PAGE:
A healthcare company founded by a former burger chain executive and a physician group leader is growing its base of on-site workplace health clinics—a facility type some view as critical to the shift toward preventive care.
Indianapolis-based Activate Healthcare announced it is in the process of expanding its clinic operations into Wisconsin. Activate, which manages 20 near- or on-site health clinics with more than 40 employers, already has a presence in Indiana, Michigan, Ohio and Washington. It has not yet signed a client in Wisconsin, but the company is predicting quick growth there.
On-site workplace clinics are touted as a way to lower healthcare costs, improve employee productivity and bolster preventive care.
Employers build the facilities on or near their grounds, allowing employees to schedule wellness exams, physicals or other services on their lunch breaks.
The recession caused many employers to delay or cancel on-site clinic plans
, but companies have regained interest
in the past year, especially as employer-sponsored health premiums have continued to skyrocket
Former Steak n Shake Co. CEO Peter Dunn and ex-Harvard Vanguard Medical Associates CEO Debra Geihsler created Activate in 2009. The company contracts with school districts and various-sized companies, such as Monarch Beverage Co.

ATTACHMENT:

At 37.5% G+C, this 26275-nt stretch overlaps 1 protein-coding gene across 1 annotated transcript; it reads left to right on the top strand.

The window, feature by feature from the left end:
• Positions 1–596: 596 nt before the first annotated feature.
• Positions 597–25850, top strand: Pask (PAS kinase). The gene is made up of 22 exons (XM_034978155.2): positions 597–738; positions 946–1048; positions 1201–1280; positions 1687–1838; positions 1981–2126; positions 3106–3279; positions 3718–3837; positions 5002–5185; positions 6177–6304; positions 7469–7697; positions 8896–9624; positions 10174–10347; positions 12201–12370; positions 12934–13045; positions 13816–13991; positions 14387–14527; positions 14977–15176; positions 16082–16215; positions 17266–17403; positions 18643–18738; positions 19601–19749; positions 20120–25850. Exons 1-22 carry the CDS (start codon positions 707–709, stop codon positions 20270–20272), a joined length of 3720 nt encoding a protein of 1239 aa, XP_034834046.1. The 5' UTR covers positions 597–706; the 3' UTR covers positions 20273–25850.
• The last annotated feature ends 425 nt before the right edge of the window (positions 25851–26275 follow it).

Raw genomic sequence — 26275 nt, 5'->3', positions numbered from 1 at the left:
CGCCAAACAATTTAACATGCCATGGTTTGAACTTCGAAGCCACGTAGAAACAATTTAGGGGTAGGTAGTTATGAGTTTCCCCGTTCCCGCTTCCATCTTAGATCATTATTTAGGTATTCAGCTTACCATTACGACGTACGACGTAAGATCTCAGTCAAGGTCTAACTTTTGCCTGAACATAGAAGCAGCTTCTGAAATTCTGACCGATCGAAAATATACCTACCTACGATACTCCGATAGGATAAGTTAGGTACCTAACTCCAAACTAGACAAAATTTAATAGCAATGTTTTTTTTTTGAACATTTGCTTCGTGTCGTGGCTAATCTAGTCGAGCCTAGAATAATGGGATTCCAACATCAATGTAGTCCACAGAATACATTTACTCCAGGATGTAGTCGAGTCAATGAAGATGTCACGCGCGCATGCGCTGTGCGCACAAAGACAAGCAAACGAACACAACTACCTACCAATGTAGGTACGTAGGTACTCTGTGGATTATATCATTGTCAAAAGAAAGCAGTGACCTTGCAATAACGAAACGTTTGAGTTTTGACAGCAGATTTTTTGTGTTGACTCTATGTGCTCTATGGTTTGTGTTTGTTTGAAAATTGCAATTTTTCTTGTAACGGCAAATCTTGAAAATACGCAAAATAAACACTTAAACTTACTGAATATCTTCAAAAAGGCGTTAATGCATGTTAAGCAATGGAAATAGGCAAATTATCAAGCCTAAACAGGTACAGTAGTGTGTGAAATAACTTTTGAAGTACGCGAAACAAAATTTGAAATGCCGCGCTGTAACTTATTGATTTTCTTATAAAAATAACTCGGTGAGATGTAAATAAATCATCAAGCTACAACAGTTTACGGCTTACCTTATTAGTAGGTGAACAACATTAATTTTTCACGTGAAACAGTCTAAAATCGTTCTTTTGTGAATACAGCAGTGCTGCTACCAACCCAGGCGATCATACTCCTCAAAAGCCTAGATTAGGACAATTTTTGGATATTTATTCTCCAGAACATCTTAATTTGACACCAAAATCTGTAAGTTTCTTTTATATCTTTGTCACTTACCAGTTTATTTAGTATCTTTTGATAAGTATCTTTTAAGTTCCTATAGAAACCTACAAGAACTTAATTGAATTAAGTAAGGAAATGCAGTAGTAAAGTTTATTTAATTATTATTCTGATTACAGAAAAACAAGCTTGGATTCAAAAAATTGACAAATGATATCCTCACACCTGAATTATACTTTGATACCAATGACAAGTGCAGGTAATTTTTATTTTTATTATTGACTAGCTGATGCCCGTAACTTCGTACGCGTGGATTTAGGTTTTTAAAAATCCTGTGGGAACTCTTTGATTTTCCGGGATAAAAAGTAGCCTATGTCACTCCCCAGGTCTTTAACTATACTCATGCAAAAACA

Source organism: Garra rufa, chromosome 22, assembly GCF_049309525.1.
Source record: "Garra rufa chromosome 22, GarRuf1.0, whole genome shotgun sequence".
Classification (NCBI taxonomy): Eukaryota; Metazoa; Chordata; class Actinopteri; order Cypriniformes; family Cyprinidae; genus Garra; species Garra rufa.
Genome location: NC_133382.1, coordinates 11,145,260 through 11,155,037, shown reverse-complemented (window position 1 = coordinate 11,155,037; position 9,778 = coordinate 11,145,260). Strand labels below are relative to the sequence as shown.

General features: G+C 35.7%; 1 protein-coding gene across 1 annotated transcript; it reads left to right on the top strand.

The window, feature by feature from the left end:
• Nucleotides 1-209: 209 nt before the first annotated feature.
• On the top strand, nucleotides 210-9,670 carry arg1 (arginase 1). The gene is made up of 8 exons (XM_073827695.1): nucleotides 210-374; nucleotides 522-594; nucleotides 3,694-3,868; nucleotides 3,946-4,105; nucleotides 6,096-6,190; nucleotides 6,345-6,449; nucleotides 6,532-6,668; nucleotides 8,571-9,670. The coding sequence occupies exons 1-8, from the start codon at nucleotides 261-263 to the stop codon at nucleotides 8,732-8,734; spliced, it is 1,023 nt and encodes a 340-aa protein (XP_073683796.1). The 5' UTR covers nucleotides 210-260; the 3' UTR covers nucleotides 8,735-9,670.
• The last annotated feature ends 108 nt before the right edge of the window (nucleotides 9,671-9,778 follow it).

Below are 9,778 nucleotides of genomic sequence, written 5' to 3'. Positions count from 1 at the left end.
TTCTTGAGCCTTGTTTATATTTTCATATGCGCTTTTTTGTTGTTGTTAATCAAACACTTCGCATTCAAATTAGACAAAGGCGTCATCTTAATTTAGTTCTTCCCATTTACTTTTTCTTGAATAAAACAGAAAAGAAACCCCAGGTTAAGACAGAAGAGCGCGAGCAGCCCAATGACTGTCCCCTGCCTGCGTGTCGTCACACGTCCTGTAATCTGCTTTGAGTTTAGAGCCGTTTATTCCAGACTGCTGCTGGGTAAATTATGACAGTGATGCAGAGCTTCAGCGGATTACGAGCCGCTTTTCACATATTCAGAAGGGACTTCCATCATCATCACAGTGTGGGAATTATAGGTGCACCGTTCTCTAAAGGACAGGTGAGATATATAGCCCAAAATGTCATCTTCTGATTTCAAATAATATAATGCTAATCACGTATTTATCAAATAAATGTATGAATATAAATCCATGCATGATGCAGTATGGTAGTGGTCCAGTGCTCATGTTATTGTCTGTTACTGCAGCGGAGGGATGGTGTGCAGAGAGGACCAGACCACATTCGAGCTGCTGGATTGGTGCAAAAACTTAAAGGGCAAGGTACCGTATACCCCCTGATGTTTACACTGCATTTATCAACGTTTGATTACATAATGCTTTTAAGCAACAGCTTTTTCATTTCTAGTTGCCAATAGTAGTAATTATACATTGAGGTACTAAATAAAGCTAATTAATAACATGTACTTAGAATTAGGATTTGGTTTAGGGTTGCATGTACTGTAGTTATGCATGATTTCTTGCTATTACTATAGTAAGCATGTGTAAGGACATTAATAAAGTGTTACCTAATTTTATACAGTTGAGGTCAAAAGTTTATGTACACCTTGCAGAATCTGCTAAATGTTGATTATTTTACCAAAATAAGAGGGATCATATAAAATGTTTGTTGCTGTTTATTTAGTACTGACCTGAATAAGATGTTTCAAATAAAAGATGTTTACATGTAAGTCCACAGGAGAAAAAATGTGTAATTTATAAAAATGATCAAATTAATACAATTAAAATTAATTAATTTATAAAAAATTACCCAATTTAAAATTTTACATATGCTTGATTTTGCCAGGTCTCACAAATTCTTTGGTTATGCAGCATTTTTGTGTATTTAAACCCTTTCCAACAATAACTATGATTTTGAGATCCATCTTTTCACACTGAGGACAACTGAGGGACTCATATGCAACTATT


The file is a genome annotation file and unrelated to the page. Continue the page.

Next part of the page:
in Indianapolis, to provide employees with primary-care services, chronic-disease prevention and management, health screenings, low-cost laboratory services, generic drugs, immunizations and physical therapy. Employers then pay a per-employee monthly fee to Activate, which builds staffs and operates the clinics.
Patricia Lenius, Activate's vice president of business development, did not disclose fee levels.
The goal and structure of Activate is slightly different than the traditional workplace clinic, Lenius said. The physicians, nurse practitioners, medical assistants, wellness coaches and other clinic employees receive salaries.
Fee-for-service and productivity-based payments aren't conducive to providing high-quality primary care or preventing chronic conditions, Lenius explained.
“Everything (we do) is wrapped around the patient and the process of wellness,” she said.Follow Bob Herman on Twitter: @MHbherman